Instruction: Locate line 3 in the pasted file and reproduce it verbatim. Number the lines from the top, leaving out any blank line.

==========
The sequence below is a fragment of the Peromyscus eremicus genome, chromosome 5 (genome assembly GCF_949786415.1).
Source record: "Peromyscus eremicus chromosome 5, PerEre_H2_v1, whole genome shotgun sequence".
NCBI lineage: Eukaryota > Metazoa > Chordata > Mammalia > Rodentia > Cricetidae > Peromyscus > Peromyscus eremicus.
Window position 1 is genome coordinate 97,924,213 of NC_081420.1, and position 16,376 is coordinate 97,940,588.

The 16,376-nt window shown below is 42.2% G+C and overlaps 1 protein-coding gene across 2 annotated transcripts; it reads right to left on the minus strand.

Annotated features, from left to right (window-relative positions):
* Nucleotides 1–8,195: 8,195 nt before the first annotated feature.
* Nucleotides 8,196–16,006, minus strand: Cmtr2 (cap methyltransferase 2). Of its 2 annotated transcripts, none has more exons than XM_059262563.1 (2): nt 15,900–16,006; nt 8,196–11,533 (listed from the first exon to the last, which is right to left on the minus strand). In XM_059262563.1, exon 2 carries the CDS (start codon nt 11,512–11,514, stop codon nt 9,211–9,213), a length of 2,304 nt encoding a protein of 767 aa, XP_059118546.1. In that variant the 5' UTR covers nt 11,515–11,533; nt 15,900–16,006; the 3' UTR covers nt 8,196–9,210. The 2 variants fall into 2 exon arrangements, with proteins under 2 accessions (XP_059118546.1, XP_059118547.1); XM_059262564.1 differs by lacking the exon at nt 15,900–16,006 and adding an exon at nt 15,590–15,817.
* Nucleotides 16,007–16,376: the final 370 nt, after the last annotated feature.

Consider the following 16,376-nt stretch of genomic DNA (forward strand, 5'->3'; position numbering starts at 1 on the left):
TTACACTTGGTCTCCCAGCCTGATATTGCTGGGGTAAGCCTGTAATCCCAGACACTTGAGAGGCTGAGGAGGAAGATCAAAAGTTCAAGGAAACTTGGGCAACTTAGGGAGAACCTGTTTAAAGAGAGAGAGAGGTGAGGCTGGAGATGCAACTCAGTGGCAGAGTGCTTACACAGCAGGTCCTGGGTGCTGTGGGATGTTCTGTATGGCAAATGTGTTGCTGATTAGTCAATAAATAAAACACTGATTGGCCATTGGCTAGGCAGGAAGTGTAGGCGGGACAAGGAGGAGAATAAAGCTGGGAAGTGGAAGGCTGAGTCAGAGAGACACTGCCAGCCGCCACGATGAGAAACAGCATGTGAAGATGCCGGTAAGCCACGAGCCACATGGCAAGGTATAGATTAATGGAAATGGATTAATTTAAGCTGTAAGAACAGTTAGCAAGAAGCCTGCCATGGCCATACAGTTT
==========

NCBI lineage: Eukaryota > Metazoa > Chordata > Mammalia > Rodentia > Cricetidae > Peromyscus > Peromyscus eremicus.